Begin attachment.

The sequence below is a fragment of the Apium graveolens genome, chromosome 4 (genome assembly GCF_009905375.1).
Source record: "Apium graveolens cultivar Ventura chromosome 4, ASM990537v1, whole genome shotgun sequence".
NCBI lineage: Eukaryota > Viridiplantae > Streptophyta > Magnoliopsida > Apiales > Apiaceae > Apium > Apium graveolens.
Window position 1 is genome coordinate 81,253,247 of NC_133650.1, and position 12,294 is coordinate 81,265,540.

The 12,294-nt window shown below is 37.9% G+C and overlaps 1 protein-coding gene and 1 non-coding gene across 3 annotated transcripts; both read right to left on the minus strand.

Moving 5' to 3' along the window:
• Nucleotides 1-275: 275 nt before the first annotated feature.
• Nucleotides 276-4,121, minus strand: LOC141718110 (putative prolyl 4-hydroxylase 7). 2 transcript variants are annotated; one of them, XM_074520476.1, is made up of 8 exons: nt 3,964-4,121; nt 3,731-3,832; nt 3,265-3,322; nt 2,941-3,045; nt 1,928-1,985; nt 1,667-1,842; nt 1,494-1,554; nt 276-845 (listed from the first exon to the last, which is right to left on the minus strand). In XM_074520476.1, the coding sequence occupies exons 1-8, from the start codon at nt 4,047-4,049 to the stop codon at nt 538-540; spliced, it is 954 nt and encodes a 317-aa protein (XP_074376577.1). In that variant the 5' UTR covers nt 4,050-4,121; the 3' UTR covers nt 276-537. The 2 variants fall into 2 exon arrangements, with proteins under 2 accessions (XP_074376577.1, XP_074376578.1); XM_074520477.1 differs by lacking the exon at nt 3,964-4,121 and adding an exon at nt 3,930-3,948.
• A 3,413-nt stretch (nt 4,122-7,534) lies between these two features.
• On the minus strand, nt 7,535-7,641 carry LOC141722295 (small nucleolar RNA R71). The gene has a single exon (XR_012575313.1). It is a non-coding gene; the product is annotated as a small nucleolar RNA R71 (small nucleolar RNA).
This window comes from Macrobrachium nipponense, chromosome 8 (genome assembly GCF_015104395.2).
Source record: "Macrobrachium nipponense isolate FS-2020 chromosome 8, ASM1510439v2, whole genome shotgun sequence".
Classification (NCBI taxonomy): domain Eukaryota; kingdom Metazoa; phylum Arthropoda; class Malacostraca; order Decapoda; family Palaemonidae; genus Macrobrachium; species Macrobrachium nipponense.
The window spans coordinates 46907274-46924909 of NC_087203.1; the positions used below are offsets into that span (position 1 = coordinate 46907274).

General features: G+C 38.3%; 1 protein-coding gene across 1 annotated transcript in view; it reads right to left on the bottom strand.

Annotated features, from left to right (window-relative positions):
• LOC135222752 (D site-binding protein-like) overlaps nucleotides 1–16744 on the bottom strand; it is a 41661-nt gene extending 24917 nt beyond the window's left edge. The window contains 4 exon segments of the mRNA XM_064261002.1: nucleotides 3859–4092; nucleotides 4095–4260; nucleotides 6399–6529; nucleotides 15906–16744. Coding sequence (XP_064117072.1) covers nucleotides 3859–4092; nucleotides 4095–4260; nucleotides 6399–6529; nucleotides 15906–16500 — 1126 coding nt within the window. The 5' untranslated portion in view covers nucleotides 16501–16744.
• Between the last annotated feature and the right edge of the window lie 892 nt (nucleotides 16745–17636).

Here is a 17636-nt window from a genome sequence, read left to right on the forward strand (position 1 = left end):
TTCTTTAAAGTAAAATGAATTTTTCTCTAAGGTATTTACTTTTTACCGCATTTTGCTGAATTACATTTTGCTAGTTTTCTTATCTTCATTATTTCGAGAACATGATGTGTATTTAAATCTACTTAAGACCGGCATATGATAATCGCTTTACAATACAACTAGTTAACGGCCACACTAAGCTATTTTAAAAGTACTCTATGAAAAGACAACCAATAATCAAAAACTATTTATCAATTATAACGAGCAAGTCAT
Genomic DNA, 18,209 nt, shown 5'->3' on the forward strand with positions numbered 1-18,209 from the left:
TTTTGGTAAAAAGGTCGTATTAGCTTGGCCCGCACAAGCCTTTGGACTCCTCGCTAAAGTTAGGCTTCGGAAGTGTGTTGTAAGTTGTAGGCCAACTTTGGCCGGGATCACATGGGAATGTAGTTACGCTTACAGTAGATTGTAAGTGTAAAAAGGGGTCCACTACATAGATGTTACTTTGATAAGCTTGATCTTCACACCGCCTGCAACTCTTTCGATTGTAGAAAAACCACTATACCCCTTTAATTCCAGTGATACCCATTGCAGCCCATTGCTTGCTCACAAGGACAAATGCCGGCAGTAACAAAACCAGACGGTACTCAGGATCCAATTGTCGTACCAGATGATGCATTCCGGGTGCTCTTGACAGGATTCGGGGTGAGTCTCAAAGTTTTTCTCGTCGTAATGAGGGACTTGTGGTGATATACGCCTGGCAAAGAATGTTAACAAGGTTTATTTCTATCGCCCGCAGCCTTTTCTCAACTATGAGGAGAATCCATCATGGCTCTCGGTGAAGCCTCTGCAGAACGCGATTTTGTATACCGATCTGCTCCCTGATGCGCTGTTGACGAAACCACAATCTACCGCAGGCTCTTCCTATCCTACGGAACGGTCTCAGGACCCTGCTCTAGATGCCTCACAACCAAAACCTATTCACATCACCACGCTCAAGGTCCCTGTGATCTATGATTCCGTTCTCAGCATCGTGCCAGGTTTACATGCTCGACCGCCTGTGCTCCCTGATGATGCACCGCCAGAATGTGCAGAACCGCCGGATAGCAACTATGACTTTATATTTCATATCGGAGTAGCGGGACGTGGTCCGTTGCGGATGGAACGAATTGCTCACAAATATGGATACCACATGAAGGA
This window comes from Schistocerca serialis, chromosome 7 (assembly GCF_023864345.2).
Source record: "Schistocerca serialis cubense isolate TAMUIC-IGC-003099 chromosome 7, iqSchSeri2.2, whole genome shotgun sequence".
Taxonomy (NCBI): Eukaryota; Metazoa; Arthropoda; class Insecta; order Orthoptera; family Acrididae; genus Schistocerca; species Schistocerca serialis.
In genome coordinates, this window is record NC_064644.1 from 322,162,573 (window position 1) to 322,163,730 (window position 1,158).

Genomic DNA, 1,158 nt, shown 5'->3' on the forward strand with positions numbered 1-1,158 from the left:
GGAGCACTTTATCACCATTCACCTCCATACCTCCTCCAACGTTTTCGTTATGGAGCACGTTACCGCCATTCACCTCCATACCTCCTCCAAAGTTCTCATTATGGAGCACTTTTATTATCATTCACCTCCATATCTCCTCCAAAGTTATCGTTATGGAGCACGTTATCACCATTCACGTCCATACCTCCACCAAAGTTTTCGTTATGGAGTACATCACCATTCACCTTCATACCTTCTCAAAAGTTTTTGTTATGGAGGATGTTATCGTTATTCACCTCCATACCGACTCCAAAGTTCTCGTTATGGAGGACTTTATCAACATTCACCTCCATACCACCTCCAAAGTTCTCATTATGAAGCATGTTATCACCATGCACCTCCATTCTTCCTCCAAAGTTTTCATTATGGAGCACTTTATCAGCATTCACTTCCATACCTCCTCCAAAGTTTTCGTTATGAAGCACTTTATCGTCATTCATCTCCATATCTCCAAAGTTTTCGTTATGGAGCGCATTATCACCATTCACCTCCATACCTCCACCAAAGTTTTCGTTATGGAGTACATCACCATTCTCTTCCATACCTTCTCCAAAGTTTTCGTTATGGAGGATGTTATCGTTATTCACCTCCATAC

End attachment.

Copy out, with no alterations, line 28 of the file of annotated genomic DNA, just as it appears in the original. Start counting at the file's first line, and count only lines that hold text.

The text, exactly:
GGAGCACTTTATCACCATTCACCTCCATACCTCCTCCAACGTTTTCGTTATGGAGCACGTTACCGCCATTCACCTCCATACCTCCTCCAAAGTTCTCATTATGGAGCACTTTTATTATCATTCACCTCCATATCTCCTCCAAAGTTATCGTTATGGAGCACGTTATCACCATTCACGTCCATACCTCCACCAAAGTTTTCGTTATGGAGTACATCACCATTCACCTTCATACCTTCTCAAAAGTTTTTGTTATGGAGGATGTTATCGTTATTCACCTCCATACCGACTCCAAAGTTCTCGTTATGGAGGACTTTATCAACATTCACCTCCATACCACCTCCAAAGTTCTCATTATGAAGCATGTTATCACCATGCACCTCCATTCTTCCTCCAAAGTTTTCATTATGGAGCACTTTATCAGCATTCACTTCCATACCTCCTCCAAAGTTTTCGTTATGAAGCACTTTATCGTCATTCATCTCCATATCTCCAAAGTTTTCGTTATGGAGCGCATTATCACCATTCACCTCCATACCTCCACCAAAGTTTTCGTTATGGAGTACATCACCATTCTCTTCCATACCTTCTCCAAAGTTTTCGTTATGGAGGATGTTATCGTTATTCACCTCCATAC